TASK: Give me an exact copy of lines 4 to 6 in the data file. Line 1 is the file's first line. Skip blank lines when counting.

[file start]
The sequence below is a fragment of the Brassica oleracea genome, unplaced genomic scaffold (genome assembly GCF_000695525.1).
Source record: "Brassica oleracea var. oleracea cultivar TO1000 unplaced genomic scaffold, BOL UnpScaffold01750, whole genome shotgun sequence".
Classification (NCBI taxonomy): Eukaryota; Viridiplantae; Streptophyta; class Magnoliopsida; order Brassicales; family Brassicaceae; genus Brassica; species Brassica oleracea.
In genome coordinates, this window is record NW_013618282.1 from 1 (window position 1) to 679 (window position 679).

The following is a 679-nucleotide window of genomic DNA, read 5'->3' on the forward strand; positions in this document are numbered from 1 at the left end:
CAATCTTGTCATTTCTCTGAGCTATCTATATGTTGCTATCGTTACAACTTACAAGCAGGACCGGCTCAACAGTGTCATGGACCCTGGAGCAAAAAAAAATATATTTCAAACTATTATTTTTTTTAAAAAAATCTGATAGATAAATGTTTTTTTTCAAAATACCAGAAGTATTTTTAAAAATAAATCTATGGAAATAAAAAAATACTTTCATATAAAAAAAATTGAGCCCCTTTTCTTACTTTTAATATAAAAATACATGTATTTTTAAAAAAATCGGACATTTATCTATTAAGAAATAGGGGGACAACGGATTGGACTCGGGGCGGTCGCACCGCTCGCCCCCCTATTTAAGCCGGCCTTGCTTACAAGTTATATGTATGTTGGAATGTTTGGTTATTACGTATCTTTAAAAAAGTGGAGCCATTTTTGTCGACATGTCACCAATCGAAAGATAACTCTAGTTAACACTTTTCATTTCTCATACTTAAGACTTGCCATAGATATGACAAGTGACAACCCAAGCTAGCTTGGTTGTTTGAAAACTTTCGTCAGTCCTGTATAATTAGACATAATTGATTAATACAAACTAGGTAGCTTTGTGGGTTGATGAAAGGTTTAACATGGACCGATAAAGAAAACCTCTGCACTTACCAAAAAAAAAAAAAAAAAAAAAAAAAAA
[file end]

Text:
In genome coordinates, this window is record NW_013618282.1 from 1 (window position 1) to 679 (window position 679).

The following is a 679-nucleotide window of genomic DNA, read 5'->3' on the forward strand; positions in this document are numbered from 1 at the left end:
CAATCTTGTCATTTCTCTGAGCTATCTATATGTTGCTATCGTTACAACTTACAAGCAGGACCGGCTCAACAGTGTCATGGACCCTGGAGCAAAAAAAAATATATTTCAAACTATTATTTTTTTTAAAAAAATCTGATAGATAAATGTTTTTTTTCAAAATACCAGAAGTATTTTTAAAAATAAATCTATGGAAATAAAAAAATACTTTCATATAAAAAAAATTGAGCCCCTTTTCTTACTTTTAATATAAAAATACATGTATTTTTAAAAAAATCGGACATTTATCTATTAAGAAATAGGGGGACAACGGATTGGACTCGGGGCGGTCGCACCGCTCGCCCCCCTATTTAAGCCGGCCTTGCTTACAAGTTATATGTATGTTGGAATGTTTGGTTATTACGTATCTTTAAAAAAGTGGAGCCATTTTTGTCGACATGTCACCAATCGAAAGATAACTCTAGTTAACACTTTTCATTTCTCATACTTAAGACTTGCCATAGATATGACAAGTGACAACCCAAGCTAGCTTGGTTGTTTGAAAACTTTCGTCAGTCCTGTATAATTAGACATAATTGATTAATACAAACTAGGTAGCTTTGTGGGTTGATGAAAGGTTTAACATGGACCGATAAAGAAAACCTCTGCACTTACCAAAAAAAAAAAAAAAAAAAAAAAAAAA